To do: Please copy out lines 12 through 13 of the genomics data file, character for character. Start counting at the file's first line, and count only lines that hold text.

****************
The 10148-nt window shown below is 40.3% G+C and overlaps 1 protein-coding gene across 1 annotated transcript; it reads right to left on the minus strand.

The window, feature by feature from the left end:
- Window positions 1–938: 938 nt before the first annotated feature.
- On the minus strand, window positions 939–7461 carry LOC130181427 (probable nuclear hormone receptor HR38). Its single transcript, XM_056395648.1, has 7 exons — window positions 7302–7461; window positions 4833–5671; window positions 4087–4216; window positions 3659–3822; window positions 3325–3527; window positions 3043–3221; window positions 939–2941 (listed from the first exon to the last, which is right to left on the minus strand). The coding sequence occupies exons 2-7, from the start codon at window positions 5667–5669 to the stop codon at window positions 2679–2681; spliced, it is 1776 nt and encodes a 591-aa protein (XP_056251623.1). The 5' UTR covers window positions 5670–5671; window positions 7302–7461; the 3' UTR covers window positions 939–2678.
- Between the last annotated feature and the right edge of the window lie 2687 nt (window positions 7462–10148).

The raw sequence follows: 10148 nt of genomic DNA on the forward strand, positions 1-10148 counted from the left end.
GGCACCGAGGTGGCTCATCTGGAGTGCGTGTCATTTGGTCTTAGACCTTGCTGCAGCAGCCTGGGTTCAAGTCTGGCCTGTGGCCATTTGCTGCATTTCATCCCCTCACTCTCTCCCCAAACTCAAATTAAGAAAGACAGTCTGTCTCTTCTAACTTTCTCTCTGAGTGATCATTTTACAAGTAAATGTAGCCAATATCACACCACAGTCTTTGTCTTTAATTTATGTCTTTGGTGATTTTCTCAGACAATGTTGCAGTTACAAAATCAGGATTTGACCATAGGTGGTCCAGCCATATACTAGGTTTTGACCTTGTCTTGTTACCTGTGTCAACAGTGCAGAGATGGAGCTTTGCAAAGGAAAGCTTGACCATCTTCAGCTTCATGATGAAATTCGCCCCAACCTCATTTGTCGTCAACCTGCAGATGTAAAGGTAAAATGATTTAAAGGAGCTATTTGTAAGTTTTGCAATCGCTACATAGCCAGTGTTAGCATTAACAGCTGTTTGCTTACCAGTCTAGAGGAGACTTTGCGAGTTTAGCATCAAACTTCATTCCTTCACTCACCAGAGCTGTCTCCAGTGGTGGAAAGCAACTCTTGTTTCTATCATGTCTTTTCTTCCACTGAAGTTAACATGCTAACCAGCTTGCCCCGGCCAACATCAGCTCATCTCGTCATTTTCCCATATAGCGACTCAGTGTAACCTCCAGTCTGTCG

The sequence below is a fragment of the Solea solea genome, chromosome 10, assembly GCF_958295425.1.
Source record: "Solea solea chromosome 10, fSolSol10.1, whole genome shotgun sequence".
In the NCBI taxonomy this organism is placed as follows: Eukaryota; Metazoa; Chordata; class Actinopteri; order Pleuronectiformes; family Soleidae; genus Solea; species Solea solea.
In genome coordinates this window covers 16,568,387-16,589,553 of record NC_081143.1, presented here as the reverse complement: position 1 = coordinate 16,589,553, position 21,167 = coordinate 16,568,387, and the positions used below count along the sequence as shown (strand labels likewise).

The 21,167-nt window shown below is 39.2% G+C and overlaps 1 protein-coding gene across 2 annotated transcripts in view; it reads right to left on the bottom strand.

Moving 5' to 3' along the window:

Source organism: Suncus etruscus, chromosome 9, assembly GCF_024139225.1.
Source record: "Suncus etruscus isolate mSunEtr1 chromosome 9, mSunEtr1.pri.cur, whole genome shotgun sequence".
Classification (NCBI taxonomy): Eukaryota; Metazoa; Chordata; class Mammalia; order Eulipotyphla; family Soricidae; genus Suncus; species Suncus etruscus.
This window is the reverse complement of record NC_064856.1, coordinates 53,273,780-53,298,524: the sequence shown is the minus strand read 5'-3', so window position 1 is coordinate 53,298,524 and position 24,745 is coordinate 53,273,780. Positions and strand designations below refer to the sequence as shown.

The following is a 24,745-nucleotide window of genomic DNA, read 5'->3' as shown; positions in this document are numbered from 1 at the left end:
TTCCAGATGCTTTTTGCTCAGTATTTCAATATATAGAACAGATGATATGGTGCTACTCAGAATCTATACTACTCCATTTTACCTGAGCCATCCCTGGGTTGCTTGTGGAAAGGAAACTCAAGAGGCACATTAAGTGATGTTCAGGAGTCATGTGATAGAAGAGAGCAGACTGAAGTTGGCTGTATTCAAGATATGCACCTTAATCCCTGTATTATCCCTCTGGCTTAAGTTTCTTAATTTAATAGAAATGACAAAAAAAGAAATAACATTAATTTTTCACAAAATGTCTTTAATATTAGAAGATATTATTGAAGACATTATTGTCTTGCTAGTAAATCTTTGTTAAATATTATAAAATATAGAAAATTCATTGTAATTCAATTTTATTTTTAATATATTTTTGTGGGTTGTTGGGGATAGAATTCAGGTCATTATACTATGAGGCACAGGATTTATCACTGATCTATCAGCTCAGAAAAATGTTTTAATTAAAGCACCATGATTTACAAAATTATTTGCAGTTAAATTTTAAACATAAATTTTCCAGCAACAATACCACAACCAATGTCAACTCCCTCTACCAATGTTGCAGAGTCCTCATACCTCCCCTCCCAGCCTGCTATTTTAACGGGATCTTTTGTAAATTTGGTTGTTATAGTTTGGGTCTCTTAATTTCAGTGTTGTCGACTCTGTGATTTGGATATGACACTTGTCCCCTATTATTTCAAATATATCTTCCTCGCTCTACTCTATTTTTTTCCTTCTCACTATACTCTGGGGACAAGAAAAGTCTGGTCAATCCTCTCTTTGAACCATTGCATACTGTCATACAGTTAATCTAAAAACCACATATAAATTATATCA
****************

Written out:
The 21,167-nt window shown below is 39.2% G+C and overlaps 1 protein-coding gene across 2 annotated transcripts in view; it reads right to left on the bottom strand.

Moving 5' to 3' along the window: